It was done late last year but the rest of the record, we’ve been in the process of finishing a record to be released later this year was done in March, April and May of this year so was all done in lockdown, being done remotely from in the musicians houses but the outlier was done late last year before all of this happened.
It feels like every musician that I know, has a bit of a home set up, at least a bit of a minimal thing where they can do that, so it isn’t really that big of a shift. We had one day in the studio before the stay at home order came down in Canada and the very next day, we started emailing our parts we were recording in our own studio. It really didn’t feel like that crazy of a transition, it just felt like it is in 2020! Video calling is so accessible and easy, there’s so many ways to do it these days.
I’ve done some livestream stuff and I think the music industry these days is about staying present and those gaps that artists used to take and disappear between albums for a year, you just can’t do it anymore. You always have to be present and existing in the marketplace, I think it’s a combination of that, it’s a combination of streaming and that feeling of nobody can tour so it’s a good time to get music out into the atmosphere. Even when people do go back out there, there’s not going to be as much money as promoters are all going to be hurting and there’s not gonna be as many people willing to put down their 25 bucks to come to a show so I think it’s gonna be a struggle building it back up. I do think it’s a great time to be building a fanbase in other ways. I think these aspects of the industry right now that will definitely stick around. I think livestreams are a thing that aren’t going anywhere, I think people are much more comfortable with Instagram Live stuff right now and that stuff is really going to stick around for a method of connecting that’s for sure.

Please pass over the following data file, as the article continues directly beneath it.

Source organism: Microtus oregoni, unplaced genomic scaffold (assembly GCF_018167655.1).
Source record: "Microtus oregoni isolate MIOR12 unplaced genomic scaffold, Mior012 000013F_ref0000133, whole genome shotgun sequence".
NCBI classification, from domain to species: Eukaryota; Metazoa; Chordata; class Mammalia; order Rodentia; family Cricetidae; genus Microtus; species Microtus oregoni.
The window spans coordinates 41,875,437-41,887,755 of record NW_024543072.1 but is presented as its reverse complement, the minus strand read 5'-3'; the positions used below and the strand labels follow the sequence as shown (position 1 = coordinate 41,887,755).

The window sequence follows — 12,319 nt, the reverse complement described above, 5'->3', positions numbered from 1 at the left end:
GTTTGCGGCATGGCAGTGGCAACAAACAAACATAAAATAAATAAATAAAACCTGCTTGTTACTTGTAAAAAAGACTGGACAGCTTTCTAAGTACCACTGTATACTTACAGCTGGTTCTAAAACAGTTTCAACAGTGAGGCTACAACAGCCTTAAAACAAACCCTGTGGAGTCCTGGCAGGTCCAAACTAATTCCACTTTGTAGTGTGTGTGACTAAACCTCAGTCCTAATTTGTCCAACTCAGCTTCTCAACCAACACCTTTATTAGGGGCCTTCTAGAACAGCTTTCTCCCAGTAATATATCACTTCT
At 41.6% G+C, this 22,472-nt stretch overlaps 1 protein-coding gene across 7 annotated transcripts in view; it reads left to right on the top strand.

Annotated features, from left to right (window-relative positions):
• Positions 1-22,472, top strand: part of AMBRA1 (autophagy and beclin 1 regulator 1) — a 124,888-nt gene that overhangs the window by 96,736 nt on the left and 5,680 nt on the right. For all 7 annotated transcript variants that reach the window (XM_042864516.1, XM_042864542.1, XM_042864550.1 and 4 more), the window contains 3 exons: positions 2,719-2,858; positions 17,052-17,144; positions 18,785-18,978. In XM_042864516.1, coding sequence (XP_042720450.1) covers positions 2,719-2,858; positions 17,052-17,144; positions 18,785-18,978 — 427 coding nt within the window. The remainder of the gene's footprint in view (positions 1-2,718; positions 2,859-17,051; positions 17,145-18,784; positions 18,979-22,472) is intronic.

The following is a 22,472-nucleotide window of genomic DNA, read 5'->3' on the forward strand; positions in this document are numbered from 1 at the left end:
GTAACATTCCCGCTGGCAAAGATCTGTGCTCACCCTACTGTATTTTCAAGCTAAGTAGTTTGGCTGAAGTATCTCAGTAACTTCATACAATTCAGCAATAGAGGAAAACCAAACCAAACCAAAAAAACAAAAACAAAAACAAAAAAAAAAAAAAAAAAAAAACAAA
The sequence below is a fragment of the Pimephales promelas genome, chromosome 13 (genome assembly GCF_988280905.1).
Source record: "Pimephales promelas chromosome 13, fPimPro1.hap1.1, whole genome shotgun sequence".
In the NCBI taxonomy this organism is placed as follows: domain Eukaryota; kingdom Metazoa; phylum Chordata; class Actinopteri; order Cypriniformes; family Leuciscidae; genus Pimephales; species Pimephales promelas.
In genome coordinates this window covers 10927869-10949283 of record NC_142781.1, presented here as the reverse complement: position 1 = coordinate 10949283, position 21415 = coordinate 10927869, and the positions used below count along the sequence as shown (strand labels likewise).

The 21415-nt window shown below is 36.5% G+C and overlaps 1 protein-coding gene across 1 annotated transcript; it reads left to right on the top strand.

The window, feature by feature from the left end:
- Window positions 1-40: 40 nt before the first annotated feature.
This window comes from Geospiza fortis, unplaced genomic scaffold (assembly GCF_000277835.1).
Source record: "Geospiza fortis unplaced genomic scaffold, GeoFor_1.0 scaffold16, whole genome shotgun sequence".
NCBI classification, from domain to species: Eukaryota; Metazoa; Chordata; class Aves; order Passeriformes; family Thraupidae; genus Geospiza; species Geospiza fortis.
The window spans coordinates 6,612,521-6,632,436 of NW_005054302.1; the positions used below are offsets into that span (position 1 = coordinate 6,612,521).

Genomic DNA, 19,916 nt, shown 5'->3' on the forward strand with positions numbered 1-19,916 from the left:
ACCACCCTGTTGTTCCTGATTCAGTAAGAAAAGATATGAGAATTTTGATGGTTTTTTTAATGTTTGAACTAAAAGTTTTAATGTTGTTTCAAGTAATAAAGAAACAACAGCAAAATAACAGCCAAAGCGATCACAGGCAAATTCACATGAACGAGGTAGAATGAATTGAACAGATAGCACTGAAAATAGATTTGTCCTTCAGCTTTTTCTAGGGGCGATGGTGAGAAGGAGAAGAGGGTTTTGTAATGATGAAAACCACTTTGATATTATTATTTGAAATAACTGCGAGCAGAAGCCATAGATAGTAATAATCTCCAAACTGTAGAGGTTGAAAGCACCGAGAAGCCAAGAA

Whilst current tour plans are obviously on hold, Donovan is no stranger to this side of the pond with has last visit being in 2018 when he played at The Borderline in London, which is sadly a venue that is no longer open but he certainly has fond memories of his trips to the UK and something we hope will happen once more, when the current global climate changes.
The first time I went over I did The Great Escape festival in Brighton, that would have been years and years ago. I remember the 2 or 3 gigs that I played at these unorthodox venues and it was people sitting on the ground cross legged and were almost too quiet, too much attention to the point it almost freaked me out. Coming from the US where at times people may talk through my entire set so there is something about UK audiences that I dunno what it is? You just like folk music or lyric driven music and it’s a joy to be around. Also I just think you guys are better at being in crowds than Americans are! The same as in Canada, when someone yells something out in the crowd it doesn’t work, it’s for attention where the times I’ve had people yell something out or be a bit vocal when they’re a bit drunk in the UK it’s been quite funny or contributed to the show in a pretty productive way so all those things people say about attention and listening and taking in the lyrics, I think there is truth to it all.
The new single “Clean Slate” from Donovan Woods is out now (Listen HERE) and you can keep up to date with him on: